PA 15-130—sHB 6894

Aging Committee

Judiciary Committee


SUMMARY: This act extends to residential care homes (RCHs) statutory requirements for nursing homes regarding the management of residents' personal funds. The requirements include notification and account management procedures and penalties for failure to comply.

Existing Department of Social Services (DSS) regulations establish similar procedures and requirements for managing RCH residents' personal funds. Presumably, RCHs would continue to follow these regulations in areas left unaddressed by the act (e. g. , submitting to DSS annual statements on residents' accounts and accounting procedures when an RCH transfers ownership) (Conn. Agencies Reg. , 17-109a).

By law, an RCH is an establishment that (1) furnishes, in single or multiple facilities, food and shelter to at least two people unrelated to the proprietor and (2) provides services that meet a need beyond the basic provisions of food, shelter, and laundry (CGS 19a-521).

The act also makes technical and conforming changes.

EFFECTIVE DATE: July 1, 2015


Written Statement Prior to Admission

The act requires RCHs to provide to a resident or the resident's legally liable relative, guardian, or conservator (i. e. , the “responsible party”) a written statement:

1. explaining the resident's rights regarding his or her personal funds;

2. listing the charges that may be deducted from the funds;

3. explaining that the RCH will pay at least 5. 5% interest annually on any required security deposit or advanced payment the resident submits before admission to the home; and

4. for Medicaid or Medicare beneficiaries, listing the charges not covered by their federal benefits.

The RCH must do this on or before a resident's admission to the home. It must also obtain written acknowledgement that the resident or his or her responsible party received the statement.

Medicaid Beneficiaries

For Medicaid beneficiaries, the act requires RCHs to provide written notification if the resident's personal account reaches $200 less than the Medicaid asset limit, which is currently $1,600 for an individual. The notice must advise the resident, or his or her responsible party, that the resident may become ineligible for Medicaid if his or her combined assets exceed the legal limit.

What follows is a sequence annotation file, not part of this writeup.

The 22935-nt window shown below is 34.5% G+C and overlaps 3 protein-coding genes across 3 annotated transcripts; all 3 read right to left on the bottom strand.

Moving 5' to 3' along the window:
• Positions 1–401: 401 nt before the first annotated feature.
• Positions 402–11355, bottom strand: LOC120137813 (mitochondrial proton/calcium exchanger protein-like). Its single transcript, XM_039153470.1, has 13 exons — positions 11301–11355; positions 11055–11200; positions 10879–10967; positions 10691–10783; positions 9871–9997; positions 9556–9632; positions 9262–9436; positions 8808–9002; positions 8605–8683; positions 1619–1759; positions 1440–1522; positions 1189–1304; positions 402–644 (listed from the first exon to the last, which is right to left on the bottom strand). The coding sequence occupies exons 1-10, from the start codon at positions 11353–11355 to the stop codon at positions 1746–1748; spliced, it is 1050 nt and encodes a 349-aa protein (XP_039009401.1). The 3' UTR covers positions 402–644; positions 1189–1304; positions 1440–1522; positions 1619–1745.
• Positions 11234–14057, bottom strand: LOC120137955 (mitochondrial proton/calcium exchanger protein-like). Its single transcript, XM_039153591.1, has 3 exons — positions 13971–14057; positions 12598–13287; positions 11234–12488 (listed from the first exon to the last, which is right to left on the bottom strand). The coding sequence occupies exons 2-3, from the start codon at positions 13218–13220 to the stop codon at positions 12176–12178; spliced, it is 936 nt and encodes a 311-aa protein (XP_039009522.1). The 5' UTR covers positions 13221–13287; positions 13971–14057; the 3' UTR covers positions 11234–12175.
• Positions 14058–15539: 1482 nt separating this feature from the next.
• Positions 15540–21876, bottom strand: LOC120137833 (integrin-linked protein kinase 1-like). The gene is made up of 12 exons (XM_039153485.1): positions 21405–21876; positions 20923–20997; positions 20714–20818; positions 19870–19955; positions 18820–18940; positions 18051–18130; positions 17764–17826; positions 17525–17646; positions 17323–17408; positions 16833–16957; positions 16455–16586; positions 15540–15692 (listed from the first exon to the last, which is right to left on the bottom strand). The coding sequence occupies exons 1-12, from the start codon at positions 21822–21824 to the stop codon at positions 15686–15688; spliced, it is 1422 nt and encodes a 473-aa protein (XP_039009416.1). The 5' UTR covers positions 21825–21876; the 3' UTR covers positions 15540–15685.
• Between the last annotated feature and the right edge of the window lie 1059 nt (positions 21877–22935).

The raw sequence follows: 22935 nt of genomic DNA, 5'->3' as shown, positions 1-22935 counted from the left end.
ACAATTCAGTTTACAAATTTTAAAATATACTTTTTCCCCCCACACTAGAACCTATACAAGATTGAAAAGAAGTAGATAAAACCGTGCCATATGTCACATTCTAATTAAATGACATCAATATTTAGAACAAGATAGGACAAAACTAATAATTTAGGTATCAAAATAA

Under the act, a resident or his or her responsible party can ask, and provide written consent for, the RCH to manage the resident's personal funds. If a physician determines the resident is not mentally capable of understanding and has no conservator, the resident and his or her responsible party must cosign the consent.


The RCH must prevent comingling the resident's funds with those of the RCH by establishing (1) a separate account for each resident or (2) an aggregate trust account.

The RCH must obtain signed receipts for each expenditure from each resident's personal funds and maintain an individualized, itemized record of their income and expenditures, including quarterly accounting. It must allow access to this record by the (1) resident or resident's responsible party, (2) regional long-term care ombudsman, and (3) Public Health and Social Services departments.


The act requires an RCH to refund any overpayment or deposit made by a former resident, or his or her responsible party, within 30 days after the resident is discharged from the home. The RCH must also refund a deposit made by a prospective resident within 30 days after the individual notifies the home in writing that he or she no longer plans to be admitted.


The act extends the law's penalties for mismanaging a nursing home resident's personal funds to mismanaging an RCH resident's personal funds. Under the act, violators are guilty of a class A misdemeanor (see Table on Penalties). A resident, or his or her responsible party, may bring an action in Superior Court to recover damages. An RCH that the court finds in violation of the act is liable for damages of three times the amount owed.

OLR Tracking: ND: MF: VR: bs